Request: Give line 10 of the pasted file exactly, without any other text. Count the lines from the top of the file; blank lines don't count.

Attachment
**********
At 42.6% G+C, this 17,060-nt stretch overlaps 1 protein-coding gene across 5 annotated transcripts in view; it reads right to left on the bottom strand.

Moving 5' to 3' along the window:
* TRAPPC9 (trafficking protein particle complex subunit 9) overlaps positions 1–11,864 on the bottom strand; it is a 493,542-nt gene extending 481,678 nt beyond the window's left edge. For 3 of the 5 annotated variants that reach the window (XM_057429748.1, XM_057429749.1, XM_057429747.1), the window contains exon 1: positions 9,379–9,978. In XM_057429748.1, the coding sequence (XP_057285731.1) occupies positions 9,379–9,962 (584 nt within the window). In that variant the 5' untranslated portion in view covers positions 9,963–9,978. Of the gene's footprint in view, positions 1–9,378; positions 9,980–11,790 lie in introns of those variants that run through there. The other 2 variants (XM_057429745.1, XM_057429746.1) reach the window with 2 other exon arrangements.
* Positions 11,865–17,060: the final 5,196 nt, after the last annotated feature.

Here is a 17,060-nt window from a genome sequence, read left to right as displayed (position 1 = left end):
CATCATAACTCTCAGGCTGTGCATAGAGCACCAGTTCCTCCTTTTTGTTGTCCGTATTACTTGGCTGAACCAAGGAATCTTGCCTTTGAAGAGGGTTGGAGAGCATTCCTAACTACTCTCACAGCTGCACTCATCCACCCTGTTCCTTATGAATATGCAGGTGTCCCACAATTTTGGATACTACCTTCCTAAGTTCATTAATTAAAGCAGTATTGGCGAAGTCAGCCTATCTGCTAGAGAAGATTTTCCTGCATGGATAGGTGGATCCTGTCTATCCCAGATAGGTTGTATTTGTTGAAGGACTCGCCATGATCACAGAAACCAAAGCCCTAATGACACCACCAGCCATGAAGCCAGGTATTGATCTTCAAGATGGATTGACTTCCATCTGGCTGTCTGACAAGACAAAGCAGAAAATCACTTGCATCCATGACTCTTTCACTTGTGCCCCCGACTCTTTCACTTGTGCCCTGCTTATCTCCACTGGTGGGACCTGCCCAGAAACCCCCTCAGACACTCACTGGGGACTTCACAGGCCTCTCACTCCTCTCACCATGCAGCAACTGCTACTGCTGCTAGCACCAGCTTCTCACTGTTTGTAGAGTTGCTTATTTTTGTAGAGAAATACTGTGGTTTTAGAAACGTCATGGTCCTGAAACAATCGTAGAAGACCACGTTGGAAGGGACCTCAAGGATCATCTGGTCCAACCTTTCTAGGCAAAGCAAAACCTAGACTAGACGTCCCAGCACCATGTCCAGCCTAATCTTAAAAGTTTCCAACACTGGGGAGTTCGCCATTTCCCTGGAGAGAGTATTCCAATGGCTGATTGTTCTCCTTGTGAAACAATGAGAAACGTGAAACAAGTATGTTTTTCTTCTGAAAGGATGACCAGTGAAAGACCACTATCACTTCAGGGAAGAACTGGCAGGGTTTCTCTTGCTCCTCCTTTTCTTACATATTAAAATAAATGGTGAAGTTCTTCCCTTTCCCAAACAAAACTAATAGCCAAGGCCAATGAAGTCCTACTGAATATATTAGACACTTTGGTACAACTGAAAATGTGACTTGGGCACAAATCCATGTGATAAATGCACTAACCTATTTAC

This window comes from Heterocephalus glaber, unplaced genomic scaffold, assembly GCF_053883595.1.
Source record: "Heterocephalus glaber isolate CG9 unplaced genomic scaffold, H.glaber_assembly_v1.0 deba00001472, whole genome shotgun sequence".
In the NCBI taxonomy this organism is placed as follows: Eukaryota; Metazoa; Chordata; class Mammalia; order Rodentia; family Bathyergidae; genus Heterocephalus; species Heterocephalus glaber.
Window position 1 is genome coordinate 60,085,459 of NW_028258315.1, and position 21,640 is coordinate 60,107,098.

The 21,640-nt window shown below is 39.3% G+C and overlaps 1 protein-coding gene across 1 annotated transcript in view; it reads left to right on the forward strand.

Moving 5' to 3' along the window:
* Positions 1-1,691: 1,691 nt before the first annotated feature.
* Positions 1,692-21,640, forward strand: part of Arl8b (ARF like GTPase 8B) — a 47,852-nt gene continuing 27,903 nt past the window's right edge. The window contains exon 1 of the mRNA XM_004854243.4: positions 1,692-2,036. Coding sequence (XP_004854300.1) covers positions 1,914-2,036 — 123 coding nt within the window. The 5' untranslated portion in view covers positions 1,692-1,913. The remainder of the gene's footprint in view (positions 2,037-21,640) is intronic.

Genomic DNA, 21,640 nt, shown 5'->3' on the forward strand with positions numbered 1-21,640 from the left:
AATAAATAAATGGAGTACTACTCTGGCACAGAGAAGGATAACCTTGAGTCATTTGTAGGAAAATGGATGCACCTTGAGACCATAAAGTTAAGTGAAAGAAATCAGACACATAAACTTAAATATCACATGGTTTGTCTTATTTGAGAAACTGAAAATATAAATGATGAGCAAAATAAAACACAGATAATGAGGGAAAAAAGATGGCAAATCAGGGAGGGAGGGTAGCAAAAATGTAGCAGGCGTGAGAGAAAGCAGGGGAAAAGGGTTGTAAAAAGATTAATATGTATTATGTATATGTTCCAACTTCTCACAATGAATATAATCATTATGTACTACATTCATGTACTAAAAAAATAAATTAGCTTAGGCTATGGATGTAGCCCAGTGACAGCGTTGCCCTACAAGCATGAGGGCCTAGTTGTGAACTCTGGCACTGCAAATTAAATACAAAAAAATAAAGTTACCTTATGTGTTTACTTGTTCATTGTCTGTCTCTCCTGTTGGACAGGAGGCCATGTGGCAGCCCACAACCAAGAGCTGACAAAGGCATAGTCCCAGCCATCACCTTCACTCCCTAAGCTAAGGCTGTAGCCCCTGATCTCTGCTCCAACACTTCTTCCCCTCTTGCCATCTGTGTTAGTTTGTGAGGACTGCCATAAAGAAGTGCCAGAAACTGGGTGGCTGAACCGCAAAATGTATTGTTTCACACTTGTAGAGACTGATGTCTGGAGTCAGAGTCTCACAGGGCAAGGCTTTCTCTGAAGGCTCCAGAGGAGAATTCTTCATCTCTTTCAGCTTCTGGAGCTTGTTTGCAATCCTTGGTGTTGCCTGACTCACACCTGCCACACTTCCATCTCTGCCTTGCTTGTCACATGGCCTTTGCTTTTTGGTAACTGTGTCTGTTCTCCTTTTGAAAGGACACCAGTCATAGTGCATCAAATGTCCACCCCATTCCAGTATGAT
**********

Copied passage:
Window position 1 is genome coordinate 60,085,459 of NW_028258315.1, and position 21,640 is coordinate 60,107,098.